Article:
Plocher isn’t alone; researchers at the University of Minnesota and Cornell are also developing seeds for vineyards in cold climates. And though vineyards facing climate change may indeed need to invest in new varieties of grapes, that’s a tall order. “Of course, the desire is to deal with it without having to replant your vineyard” — a heavy expense of time and money, he adds.
Back in Michigan, Sabbatini is working with grape growers in the area on how to delay bud break by pruning vines in alternative ways. The best way for growers to determine how much bud injury they have had in a given winter is by cutting buds open with a razor blade. According to Sabbatini, vines pruned very late in the season usually start spring growth slightly later than those pruned mid-winter dormancy.
“Sometimes one week or 10 days is enough to escape the spring frost,” he says. “Everything that we do now in the vineyards is try to adjust to the variety that we’re growing, the techniques that we’re using in pruning, and the techniques that we’re using during the summer to manage the canopy, to face the reality that we need to face.” Sabbatini is also working with the state’s wine industry using new mapping tools to fine-tune the search for optimum vinifera sites.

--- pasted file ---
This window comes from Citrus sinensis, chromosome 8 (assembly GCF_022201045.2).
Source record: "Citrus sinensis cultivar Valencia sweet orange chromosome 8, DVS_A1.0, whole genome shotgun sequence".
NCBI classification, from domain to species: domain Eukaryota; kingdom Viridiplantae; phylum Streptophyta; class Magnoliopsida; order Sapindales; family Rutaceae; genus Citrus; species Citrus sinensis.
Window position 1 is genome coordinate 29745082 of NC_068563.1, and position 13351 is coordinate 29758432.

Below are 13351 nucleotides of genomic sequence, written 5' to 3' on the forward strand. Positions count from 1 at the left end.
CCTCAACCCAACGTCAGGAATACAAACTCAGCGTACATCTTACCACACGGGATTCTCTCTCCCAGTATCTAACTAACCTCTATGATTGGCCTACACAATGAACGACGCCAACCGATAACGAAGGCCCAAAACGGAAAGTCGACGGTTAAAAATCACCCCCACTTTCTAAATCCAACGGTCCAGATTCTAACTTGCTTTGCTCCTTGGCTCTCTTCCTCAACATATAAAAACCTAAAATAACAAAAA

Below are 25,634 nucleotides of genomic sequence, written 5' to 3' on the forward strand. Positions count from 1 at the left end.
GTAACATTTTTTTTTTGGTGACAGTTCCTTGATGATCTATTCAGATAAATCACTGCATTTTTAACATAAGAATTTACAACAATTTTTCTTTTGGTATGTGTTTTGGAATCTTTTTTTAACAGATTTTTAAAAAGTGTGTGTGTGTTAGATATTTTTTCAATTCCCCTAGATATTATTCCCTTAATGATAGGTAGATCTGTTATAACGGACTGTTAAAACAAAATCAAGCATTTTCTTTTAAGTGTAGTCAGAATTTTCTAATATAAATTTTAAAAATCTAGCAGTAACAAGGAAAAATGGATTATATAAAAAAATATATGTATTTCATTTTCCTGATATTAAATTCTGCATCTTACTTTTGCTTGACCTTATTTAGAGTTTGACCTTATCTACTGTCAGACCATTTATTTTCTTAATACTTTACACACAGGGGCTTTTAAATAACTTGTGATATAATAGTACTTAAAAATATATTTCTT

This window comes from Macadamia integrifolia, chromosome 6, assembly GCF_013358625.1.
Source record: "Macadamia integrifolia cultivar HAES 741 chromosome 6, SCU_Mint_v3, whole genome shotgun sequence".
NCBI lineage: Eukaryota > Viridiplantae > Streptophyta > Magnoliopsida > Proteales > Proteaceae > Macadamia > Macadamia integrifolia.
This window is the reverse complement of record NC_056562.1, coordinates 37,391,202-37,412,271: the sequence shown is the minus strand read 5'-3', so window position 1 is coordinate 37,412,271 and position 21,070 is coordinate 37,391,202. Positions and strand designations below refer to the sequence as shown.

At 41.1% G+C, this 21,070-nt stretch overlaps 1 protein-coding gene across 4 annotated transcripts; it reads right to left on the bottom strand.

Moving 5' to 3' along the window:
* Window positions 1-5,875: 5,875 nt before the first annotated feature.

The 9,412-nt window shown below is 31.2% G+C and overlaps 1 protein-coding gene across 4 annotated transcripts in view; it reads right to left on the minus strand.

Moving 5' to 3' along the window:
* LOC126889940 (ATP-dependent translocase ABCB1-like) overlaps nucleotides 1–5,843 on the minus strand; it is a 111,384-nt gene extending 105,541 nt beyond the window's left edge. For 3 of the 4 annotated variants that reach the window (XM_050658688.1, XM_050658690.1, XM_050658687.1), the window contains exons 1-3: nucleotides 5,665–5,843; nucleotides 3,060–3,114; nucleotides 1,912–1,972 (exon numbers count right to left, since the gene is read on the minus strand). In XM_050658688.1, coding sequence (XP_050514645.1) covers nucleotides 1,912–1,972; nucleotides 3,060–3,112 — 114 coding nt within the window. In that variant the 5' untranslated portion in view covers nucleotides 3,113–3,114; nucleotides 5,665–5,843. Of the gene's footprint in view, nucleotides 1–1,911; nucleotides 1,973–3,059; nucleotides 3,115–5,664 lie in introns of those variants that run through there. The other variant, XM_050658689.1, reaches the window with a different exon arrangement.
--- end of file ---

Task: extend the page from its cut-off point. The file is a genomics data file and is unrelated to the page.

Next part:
Other grape growers, like Lefebvre, have tapped into creative techniques like focusing on sustainable grape-growing — practices that are environmentally sound, socially equitable, and economically feasible. At WaterFire, they focus their sustainability practices in several areas, minimizing their impacts to air and water and focusing on energy and soil conservation and recycling. They also practice integrated pest management.
“I spent many years of my life talking about the impacts of agriculture on the environment,” says Lefebvre. “So, it didn’t make sense for me to just get on board and as a conventional farmer.” From the get-go, she wanted the business to focus on becoming a sustainable operation. In 2017, WaterFire Vineyards became the first vineyard in the Midwest to achieve certification from the California-based organization Sustainability in Practice (SIP). “It’s a lot of work to maintain it, but it’s worth it,” she adds.
Tucked between vines and forest and just one mile from Torch Lake, WaterFire Vineyards is well situated for growing wine. But, as Lefebvre says, “unless we get a handle on climate change, we can only do so much. ... Severe weather events are just going to be something that we have to deal with. Whether that means changing the types of grapes that we’re growing, that’s probably going to play into it.”
“Our reputation is certainly going to be bolstered by higher, higher temperatures,” she says. “But all of the other craziness that goes along with climate change ... those are things that we worry about.”
Paola Rosa-Aquino is a Brooklyn-based freelance science reporter. Yadi Liu is an award-winning visual artist who is passionate about finding the optimum balance between illustration and modern art.